Preface and Introduction
This book is an introduction for non-scientists to the science of behavioral genetics and its broader ethical and social implications. Among the topics covered are how scientists explore the influence of genes and environment on behavior and how such research may challenge our understanding of human nature, personal responsibility, and equality. It is a product of a project on behavioral genetics conducted by the American Association for the Advancement of Science (AAAS) and The Hastings Center. The introduction covers how genes and environments interact through development to shape differences in mood, personality, and intelligence
Chapter 1: What Is Behavioral Genetics?
Seers, prophets, and astrologers of ancient times have tried to predict behavior. Writers such as Shakespeare and Jane Austen have tried to describe it. Freud, Jung, and other psychiatrists have sought to explain it. Today’s advice columnists assume they understand it, ministers sermonize about it, and some daytime TV talk show hosts provoke their guests into the worst of it. Yet much of behavior remains a mystery. It’s the unusual person (the differently behaving person) who has not tried to understand his or her own behavior or the behavior of others. Therefore, it should come as no surprise that many scientists choose to study behavior.
Chapter 2: The Human Genome
The complete set of genetic material for any organism is called its genome. In recent decades, information about the genomes of several organisms has been pouring out of a massive international effort called the Human Genome Project. This “sea of data,” as it has been called, confirms the view that genes operate within really big and complex systems.The human genome is organized into two sets of twenty-three chromosomes, forty-six in all. These chromosomes are made of a chemical substance called DNA (deoxyribonucleic acid), and this DNA, in turn, is made of smaller units: nirogen containing molecules called nucleotides or bases. There are four different bases, called adenine (A), cytosine (C), thymine (T), and guanine (G). The bases are paired and linked together to form a double-stranded helix. The order of bases strung along chromosomal DNA is critical, as we will explain in a moment.
Chapter 3: Environment Illustrated
Three examples will illustrate how environments impinge upon genes. They concern a plant, a human disease, and a human behavior. In a classic experiment, seven genetically distinct yarrow plants were collected and three cuttings taken from each plant. One cutting of each genotype was planted at low, medium, and high elevations, respectively. When the plants matured, no one genotype grew best at all altitudes, and at each altitude the seven genotypes fared differently. For example, one genotype grew the tallest at the medium elevation but attained only middling height at the other two elevations. The best growers at low and high elevation grew poorly at medium elevation. The medium altitude produced the worst overall results, but still yielded one tall and two medium-tall samples. Altitude had an effect on each genotype, but not to the same degree nor in the same way.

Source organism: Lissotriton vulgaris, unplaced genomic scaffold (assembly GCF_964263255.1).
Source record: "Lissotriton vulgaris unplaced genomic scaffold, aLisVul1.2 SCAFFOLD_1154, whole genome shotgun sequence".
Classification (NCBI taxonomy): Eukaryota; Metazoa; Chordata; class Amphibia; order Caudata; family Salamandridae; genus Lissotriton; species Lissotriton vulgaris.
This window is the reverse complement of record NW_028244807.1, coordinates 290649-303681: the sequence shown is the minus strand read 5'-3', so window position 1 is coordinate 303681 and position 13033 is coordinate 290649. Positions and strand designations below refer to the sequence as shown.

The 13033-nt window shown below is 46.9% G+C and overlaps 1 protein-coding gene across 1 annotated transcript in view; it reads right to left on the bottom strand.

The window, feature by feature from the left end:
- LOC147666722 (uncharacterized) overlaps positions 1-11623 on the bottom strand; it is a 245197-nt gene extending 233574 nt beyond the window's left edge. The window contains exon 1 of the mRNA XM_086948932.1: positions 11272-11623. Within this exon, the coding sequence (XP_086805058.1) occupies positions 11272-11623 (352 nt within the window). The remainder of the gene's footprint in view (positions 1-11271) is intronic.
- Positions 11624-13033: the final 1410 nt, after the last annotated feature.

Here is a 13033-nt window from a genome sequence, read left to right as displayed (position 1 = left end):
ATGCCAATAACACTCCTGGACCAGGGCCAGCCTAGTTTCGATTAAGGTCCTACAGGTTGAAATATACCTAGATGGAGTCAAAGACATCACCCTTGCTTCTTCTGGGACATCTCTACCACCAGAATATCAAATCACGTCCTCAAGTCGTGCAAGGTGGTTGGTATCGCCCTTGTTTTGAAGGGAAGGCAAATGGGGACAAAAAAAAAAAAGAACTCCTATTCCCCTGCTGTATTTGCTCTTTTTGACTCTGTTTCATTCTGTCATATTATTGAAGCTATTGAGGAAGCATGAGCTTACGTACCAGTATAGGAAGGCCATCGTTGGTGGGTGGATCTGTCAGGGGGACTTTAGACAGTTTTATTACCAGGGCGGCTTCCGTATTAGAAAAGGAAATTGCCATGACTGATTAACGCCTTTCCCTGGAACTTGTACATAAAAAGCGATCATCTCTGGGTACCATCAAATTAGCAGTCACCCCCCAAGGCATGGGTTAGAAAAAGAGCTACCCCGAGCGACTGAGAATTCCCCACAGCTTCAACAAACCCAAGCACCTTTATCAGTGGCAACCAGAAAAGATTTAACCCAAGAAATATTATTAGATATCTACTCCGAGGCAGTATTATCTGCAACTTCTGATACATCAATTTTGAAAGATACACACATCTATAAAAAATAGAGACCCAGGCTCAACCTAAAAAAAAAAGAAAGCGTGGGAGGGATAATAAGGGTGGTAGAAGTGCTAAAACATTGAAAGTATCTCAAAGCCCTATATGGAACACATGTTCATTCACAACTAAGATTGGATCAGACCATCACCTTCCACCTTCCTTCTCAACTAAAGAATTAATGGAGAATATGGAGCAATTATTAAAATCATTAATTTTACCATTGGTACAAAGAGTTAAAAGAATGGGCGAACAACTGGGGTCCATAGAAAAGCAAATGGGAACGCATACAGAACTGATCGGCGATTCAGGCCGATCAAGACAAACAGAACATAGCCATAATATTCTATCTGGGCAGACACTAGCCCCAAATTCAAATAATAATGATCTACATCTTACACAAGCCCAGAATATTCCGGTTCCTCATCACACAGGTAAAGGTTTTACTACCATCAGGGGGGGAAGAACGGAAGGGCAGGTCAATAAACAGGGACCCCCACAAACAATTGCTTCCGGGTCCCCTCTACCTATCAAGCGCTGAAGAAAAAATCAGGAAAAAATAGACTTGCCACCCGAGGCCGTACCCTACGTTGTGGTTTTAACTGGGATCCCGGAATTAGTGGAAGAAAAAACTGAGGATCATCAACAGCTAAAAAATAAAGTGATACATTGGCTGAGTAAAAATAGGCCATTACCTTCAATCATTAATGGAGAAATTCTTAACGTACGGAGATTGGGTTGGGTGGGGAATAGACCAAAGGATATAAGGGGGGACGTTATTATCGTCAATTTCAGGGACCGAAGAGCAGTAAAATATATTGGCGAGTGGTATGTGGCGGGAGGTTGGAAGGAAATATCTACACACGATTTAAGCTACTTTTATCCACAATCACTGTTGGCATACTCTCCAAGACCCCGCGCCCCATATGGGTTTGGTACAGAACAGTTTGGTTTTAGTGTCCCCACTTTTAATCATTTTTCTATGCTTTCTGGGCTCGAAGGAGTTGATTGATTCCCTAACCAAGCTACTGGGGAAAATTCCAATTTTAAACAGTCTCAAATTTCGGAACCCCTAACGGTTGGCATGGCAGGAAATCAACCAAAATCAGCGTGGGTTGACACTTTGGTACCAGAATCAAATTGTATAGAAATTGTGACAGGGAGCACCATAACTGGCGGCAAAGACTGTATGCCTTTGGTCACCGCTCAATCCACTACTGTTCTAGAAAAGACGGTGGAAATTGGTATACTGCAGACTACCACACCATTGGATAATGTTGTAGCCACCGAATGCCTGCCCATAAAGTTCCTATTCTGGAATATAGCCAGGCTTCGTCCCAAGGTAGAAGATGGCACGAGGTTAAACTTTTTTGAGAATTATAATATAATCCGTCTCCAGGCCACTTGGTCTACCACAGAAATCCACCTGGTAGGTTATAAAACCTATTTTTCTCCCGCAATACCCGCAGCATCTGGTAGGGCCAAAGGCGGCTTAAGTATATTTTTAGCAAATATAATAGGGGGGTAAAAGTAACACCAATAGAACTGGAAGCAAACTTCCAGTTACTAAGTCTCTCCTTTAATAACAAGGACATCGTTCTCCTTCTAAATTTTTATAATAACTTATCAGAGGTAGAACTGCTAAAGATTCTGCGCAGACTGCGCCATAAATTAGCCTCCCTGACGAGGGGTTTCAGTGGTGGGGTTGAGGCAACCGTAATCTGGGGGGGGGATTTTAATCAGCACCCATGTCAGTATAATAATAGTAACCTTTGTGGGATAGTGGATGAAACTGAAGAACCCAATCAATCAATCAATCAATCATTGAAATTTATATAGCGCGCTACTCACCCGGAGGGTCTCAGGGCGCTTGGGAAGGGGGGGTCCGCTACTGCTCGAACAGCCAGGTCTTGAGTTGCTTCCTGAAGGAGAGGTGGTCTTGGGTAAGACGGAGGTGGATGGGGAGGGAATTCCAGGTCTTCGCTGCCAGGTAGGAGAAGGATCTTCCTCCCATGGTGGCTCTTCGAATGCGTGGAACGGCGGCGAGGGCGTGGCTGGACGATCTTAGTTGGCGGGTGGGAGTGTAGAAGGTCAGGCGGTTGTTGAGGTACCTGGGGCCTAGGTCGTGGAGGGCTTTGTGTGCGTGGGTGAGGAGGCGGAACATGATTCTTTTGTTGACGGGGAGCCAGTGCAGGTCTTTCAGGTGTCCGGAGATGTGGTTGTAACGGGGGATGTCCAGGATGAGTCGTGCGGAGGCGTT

Chapter 4: Animal Studies
The “teacher’s pet” of behavioral genetic research is the common fruit fly, Drosophila melanogaster, and some 2,000 related species. The fruit fly is a favorite of researchers for simple reasons. Fruit flies are easy to collect and keep: just bait a jar with overripe fruit and trap them. They reproduce rapidly and copiously; the time span from egg to adult is less than two weeks and one female produces hundreds of offspring. Fruit flies willingly cooperate in researchers’ efforts to selectively breed them and to run them through all sorts of experiments. What’s more, fruit flies do not bite and do not transmit disease to humans, and researchers do not need to obtain government approval to ensure that the research protects the flies’ rights and privacy.
Chapter 5: Genotype/phenotype Complexity
Many genes interact with many physical and social environments to shape normal traits, but one gene misfiring is sometimes sufficient to produce disorder. This is the case with Alzheimer’s disease – which we will get back to in a moment — but also with other medical conditions. An example is the rare dementing illness called Huntington’s disease, which destroys the fatty lining of nerve cells leading to loss of coordinated movement, emotional instability, psychosis, and mental decline. Huntington’s is a dominant disorder, meaning that only one disease-related allele at a single locus need be present for the disease to manifest itself. A gene on Chromosome 4 is implicated in Huntington’s. (The chromosomes are numbered in order of their relative length; 4 is a relatively big chromosome.) However, this disease does not result from a single mutation to this gene. Rather, many different alleles for the gene lead to the same problematic result. These alleles differ from each other in one important way: they have a different number of tandem repeats — multiple copies of the same base sequence (sometimes called “stutters”).
Chapter 6: Impulsive Behavior and ADHD
There is a saying that a weed is merely a plant out of place. The same could be said of many character traits. The boisterous person might be out of place in a monastery dedicated to silence but not in the stands at a basketball game. Boisterousness, its counterpoint meekness, and many other aspects of personality are undesirable traits only when they create problems for the person displaying them or for others who interact with that person.
Chapter 7: Defining Intelligence
Smart. Quick-witted. Sharp. Clever. Astute. The English language has many words that describe intelligence, which briefly defined is the ability to absorb, process, recollect, and apply information. Cognition is the word used by scientists to specifically refer to the process of thinking.